Nigeria’s mono-product economy unsustainable ― Omo-Agege

As Nigeria government explores alternative sources of funding to expand economic advantage for her operations the Deputy President of the Senate, Senator Ovie Omo-Agege, has said Nigeria’s economy will attain great heights of development if the economy was diversified and the mono-product economy practice jettisoned.

According to him, the country’s reliance on oil is not only unsustainable but also incapable of creating jobs and building enduring infrastructure that would support rapid economic growth which is the desired of all Nigerians for national prosperity.

This was contained in a statement signed by Special Adviser, Media and Publicity, to the Deputy President of the Senate, Yomi Odunuga.

According to the statement, Senator Omo-Agege, stated this in Abuja when he played host to a delegation of the Africa Atlantic Gulf of Guinea Fisheries (AAGGF), led by Patrick Osobose.

The lawmaker applauded the group’s initiative of planning to establish an industrial fishing and associated seafood production in Nigeria.

This, he noted, would create opportunities for unemployed Nigerians, even as he tasked the group to liaise with the Amnesty Office for optimal result.

On the opportunities the programme will create in the Niger Delta region, Omo-Agege said: “The Niger Delta is pretty much a shadow of itself. And ever since we have been scrambling to see how we can bring back some of these oil companies with assurances that the circumstances that led to their exit no longer exist.

“We are still in the process of doing that. And now without prompting, here you are seeking to come to the Niger Delta to do what we have been craving the oil companies to come back to do with the kind of investments that you are proposing. We are very happy about that.

“We will give you our support because this fits into the President’s agenda of lifting over 100 million people out of poverty.”

Earlier, the lead consultant, Patrick Osobose, said the purpose of the visit was to brief the Deputy President of the Senate of the project and seek the support of the National Assembly.

He pointed out that the project is a joint venture of a consortium of Greek and Nigerian partners seeking to establish industrial fishing and processing plants and depots in each of the six geopolitical zones of the country.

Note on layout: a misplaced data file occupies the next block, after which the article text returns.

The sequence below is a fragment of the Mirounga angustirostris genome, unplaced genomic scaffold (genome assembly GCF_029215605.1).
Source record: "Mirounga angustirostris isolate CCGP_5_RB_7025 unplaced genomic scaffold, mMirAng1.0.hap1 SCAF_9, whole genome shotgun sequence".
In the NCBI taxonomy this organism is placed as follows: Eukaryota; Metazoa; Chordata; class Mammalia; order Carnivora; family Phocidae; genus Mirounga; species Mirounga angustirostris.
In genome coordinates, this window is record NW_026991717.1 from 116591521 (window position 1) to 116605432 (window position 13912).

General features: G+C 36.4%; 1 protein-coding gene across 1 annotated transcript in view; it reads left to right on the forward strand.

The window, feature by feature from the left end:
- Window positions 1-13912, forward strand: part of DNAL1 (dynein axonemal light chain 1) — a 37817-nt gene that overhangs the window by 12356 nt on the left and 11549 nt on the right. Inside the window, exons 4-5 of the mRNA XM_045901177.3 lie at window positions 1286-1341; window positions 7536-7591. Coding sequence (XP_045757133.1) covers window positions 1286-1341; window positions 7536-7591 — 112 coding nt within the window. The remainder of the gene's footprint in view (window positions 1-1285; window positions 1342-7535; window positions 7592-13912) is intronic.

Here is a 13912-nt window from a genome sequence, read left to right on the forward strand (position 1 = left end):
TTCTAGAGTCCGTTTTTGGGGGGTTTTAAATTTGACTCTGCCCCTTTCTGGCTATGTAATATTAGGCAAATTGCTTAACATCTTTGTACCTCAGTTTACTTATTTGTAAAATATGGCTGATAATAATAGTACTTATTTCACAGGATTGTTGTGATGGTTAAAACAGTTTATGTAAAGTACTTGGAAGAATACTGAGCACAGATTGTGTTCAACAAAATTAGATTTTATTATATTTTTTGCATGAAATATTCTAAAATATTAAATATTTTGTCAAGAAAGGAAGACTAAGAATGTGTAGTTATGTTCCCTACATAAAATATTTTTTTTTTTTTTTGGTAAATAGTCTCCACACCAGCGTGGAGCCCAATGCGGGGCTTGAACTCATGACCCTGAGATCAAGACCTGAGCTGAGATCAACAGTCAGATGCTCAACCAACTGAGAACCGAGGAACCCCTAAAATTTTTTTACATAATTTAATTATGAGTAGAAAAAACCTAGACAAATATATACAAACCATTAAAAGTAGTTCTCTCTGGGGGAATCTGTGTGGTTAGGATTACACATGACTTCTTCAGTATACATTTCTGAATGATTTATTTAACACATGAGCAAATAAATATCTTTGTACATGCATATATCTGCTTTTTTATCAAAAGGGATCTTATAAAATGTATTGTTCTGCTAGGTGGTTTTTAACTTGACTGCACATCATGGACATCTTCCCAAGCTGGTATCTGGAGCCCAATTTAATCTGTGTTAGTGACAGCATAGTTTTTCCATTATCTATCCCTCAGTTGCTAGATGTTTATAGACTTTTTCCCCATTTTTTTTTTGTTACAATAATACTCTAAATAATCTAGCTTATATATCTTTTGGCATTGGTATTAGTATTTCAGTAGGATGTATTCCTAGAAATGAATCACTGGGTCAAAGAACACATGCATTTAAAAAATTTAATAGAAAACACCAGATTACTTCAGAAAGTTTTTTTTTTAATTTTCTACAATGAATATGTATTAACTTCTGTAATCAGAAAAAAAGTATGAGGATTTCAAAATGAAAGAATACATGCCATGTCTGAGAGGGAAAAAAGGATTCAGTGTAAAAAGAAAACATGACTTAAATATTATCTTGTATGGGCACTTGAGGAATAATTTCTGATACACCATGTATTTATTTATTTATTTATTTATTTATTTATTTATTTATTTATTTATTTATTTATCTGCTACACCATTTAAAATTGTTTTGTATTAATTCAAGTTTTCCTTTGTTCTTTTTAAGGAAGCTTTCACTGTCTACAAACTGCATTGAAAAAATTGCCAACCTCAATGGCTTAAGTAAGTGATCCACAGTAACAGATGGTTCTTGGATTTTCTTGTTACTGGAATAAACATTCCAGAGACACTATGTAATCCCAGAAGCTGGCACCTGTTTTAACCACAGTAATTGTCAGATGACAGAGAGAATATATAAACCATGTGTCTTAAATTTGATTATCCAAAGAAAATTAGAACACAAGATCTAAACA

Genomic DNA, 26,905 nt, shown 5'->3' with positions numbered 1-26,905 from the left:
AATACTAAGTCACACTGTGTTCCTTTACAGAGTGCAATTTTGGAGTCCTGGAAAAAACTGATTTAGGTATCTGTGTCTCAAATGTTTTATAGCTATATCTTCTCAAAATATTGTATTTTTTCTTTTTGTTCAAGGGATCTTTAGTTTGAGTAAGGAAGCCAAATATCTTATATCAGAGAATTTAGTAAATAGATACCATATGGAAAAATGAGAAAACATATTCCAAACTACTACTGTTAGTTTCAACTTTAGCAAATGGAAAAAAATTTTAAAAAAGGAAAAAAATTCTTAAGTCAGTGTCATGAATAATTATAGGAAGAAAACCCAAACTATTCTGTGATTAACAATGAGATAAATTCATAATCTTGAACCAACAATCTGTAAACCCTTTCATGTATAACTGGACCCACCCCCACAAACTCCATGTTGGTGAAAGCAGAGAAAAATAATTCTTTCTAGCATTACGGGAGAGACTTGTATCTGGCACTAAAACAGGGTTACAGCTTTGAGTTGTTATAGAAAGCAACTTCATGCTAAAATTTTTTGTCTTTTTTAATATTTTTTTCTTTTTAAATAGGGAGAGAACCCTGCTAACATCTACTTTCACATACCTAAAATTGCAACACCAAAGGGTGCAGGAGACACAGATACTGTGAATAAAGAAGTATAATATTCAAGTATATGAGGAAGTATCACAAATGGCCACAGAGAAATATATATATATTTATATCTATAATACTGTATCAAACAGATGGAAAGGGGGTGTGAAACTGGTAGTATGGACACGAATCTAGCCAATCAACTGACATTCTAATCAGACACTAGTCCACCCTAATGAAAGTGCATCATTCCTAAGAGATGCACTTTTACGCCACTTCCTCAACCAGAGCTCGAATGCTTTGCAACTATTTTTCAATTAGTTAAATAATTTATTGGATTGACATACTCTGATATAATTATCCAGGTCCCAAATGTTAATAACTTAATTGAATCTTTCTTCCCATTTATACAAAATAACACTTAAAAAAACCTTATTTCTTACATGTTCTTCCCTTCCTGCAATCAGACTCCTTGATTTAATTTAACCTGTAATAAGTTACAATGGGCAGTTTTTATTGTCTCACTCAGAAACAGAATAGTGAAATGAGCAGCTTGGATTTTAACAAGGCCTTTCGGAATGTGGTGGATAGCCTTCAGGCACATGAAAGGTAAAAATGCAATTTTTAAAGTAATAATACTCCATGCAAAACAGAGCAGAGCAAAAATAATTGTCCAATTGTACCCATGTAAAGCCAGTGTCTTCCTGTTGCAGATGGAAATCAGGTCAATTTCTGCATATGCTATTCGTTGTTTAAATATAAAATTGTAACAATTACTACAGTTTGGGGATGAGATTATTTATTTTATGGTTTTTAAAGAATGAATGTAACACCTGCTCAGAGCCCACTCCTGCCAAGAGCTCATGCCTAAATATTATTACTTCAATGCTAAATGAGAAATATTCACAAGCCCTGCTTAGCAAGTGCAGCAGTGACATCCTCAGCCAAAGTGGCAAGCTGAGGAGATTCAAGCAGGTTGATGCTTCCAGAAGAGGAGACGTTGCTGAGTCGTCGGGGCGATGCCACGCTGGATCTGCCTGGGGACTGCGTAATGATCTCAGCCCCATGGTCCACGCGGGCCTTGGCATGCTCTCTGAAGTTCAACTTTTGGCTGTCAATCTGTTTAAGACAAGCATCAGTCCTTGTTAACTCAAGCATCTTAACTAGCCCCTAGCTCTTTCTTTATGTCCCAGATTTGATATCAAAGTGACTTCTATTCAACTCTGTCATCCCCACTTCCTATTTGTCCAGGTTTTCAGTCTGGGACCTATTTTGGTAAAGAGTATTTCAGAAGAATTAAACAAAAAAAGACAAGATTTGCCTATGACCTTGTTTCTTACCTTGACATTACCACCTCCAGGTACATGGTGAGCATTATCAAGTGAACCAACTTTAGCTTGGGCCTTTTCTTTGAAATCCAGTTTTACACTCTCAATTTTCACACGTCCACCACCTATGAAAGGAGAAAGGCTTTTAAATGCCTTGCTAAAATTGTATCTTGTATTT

He lamented that foreigners exploit the country’s lack of enterprise on territorial waters to perpetuate illegal fishing activities.

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He said: “We came with a Greek consortium that is part of the AAGGF platform. AAGGF brings different expertise under one platform for the take-off of this project.

“Right now, we are at the take-off stage. We have been at this for three years. Hopefully, it will commence in the first or second quarter of 2020.

“It will reduce our foreign exchange exposure. The country is spending $1.5billion yearly importing fish. If we come in, we can’t singlehandedly reduce it but we start the process of reducing that number and saving the country millions and billions of dollars annually. More companies like this will come up as a result of it.”

Also speaking, the Senior Special Assistant to the President on Niger Delta Affairs, Senator Ita Enang who was also part of the delegation, noted that the project which part of the Economic Recovery and Growth Plan (ERGP) was in line with the present administration’s deliberate effort to diversify the economy beyond oil.

“The Food and Agricultural Organisation (FAO), Fishery and Aquaculture country profile of Nigeria of updated in 2017, said Nigeria fish import was about USD 1.2 billion and exports valued at USD 284 390 million in 2013, making Nigeria a net importer of fishery products.

“It also said Nigeria estimated annual per caput fish consumption was 13.3 kg in 2013 and fish represents an important dietary element and one of the few sources of animal protein available to many Nigerians.

“In 2015, the total fisheries production was estimated at 1,027,000 tonnes, to which marine catches contributed 36 per cent, inland waters catch contributed 33 per cent and aquaculture 31 percent. Fishery sector contributed to 0.5 per cent of national GDP in 2015.”

The organisation also stated that fishing is a major source of livelihood for many Nigerians.

“According to the report, in 2014, 713,036 were reported as engaged in inland fisheries with 21% of this total women. 15% of the total 764,615 people engaged in other fisheries were women in 2014.

“According to the report, more than 80 per cent of Nigeria’s total domestic production is generated by artisanal small-scale fishers from coastal, inshore, creeks of the Niger Delta, lagoons, inland rivers and lakes. The small migratory Bonga (Ethmalosa Fimbriata) is the principal catch.

“Some initial progress has been made in developing an industrial fisheries sector, but the fleet and infrastructure are ageing. The main species from marine capture fisheries are sardinella,” the report stated.

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